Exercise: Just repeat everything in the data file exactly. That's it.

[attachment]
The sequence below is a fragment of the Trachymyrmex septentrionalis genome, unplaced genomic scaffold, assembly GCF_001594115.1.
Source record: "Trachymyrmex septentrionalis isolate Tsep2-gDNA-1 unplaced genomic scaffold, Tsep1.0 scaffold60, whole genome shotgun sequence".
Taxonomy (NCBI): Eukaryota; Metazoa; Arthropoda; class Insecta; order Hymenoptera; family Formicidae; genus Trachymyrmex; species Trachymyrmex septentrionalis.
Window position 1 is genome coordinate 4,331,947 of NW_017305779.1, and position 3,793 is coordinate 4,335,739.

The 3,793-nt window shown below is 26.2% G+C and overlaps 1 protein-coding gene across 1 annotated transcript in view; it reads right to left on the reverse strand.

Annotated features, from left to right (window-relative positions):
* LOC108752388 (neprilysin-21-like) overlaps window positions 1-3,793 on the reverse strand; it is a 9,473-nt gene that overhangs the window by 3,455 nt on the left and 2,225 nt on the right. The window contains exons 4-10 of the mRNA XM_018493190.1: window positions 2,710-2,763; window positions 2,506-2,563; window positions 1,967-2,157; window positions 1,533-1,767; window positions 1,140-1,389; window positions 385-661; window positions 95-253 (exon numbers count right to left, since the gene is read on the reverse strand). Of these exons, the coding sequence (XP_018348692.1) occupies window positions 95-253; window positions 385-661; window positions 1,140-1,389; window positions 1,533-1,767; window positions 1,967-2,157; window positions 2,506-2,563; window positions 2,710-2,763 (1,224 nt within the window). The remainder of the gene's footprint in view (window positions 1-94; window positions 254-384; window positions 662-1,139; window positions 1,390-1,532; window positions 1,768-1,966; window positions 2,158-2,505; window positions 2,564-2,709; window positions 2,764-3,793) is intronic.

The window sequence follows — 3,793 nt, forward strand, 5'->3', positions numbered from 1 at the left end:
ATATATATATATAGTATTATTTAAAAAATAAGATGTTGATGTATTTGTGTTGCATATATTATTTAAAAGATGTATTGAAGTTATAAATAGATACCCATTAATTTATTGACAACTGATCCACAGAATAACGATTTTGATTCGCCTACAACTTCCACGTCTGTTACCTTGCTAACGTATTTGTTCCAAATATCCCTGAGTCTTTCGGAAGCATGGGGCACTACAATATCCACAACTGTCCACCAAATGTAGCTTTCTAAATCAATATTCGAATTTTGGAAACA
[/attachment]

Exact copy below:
The sequence below is a fragment of the Trachymyrmex septentrionalis genome, unplaced genomic scaffold, assembly GCF_001594115.1.
Source record: "Trachymyrmex septentrionalis isolate Tsep2-gDNA-1 unplaced genomic scaffold, Tsep1.0 scaffold60, whole genome shotgun sequence".
Taxonomy (NCBI): Eukaryota; Metazoa; Arthropoda; class Insecta; order Hymenoptera; family Formicidae; genus Trachymyrmex; species Trachymyrmex septentrionalis.
Window position 1 is genome coordinate 4,331,947 of NW_017305779.1, and position 3,793 is coordinate 4,335,739.

The 3,793-nt window shown below is 26.2% G+C and overlaps 1 protein-coding gene across 1 annotated transcript in view; it reads right to left on the reverse strand.

Annotated features, from left to right (window-relative positions):
* LOC108752388 (neprilysin-21-like) overlaps window positions 1-3,793 on the reverse strand; it is a 9,473-nt gene that overhangs the window by 3,455 nt on the left and 2,225 nt on the right. The window contains exons 4-10 of the mRNA XM_018493190.1: window positions 2,710-2,763; window positions 2,506-2,563; window positions 1,967-2,157; window positions 1,533-1,767; window positions 1,140-1,389; window positions 385-661; window positions 95-253 (exon numbers count right to left, since the gene is read on the reverse strand). Of these exons, the coding sequence (XP_018348692.1) occupies window positions 95-253; window positions 385-661; window positions 1,140-1,389; window positions 1,533-1,767; window positions 1,967-2,157; window positions 2,506-2,563; window positions 2,710-2,763 (1,224 nt within the window). The remainder of the gene's footprint in view (window positions 1-94; window positions 254-384; window positions 662-1,139; window positions 1,390-1,532; window positions 1,768-1,966; window positions 2,158-2,505; window positions 2,564-2,709; window positions 2,764-3,793) is intronic.

The window sequence follows — 3,793 nt, forward strand, 5'->3', positions numbered from 1 at the left end:
ATATATATATATAGTATTATTTAAAAAATAAGATGTTGATGTATTTGTGTTGCATATATTATTTAAAAGATGTATTGAAGTTATAAATAGATACCCATTAATTTATTGACAACTGATCCACAGAATAACGATTTTGATTCGCCTACAACTTCCACGTCTGTTACCTTGCTAACGTATTTGTTCCAAATATCCCTGAGTCTTTCGGAAGCATGGGGCACTACAATATCCACAACTGTCCACCAAATGTAGCTTTCTAAATCAATATTCGAATTTTGGAAACA